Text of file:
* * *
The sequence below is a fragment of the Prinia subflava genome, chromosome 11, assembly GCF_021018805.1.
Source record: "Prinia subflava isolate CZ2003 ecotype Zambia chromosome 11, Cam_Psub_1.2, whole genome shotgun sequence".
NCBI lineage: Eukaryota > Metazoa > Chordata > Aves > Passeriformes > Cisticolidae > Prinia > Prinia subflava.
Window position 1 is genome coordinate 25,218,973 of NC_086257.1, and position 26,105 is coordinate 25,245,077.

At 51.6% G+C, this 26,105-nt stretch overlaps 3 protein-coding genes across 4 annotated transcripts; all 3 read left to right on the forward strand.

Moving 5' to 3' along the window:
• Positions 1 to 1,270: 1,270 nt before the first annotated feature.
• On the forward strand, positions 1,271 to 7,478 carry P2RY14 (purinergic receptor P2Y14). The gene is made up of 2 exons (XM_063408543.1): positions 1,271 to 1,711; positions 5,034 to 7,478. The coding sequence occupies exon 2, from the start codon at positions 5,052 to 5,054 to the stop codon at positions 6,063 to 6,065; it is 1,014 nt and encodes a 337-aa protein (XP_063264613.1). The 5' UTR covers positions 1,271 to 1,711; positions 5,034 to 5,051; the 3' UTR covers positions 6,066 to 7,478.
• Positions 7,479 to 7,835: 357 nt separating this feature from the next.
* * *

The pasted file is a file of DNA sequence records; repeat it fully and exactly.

The sequence below is a fragment of the Prinia subflava genome, chromosome 11, assembly GCF_021018805.1.
Source record: "Prinia subflava isolate CZ2003 ecotype Zambia chromosome 11, Cam_Psub_1.2, whole genome shotgun sequence".
NCBI lineage: Eukaryota > Metazoa > Chordata > Aves > Passeriformes > Cisticolidae > Prinia > Prinia subflava.
Window position 1 is genome coordinate 25,218,973 of NC_086257.1, and position 26,105 is coordinate 25,245,077.

At 51.6% G+C, this 26,105-nt stretch overlaps 3 protein-coding genes across 4 annotated transcripts; all 3 read left to right on the forward strand.

Moving 5' to 3' along the window:
• Positions 1 to 1,270: 1,270 nt before the first annotated feature.
• On the forward strand, positions 1,271 to 7,478 carry P2RY14 (purinergic receptor P2Y14). The gene is made up of 2 exons (XM_063408543.1): positions 1,271 to 1,711; positions 5,034 to 7,478. The coding sequence occupies exon 2, from the start codon at positions 5,052 to 5,054 to the stop codon at positions 6,063 to 6,065; it is 1,014 nt and encodes a 337-aa protein (XP_063264613.1). The 5' UTR covers positions 1,271 to 1,711; positions 5,034 to 5,051; the 3' UTR covers positions 6,066 to 7,478.
• Positions 7,479 to 7,835: 357 nt separating this feature from the next.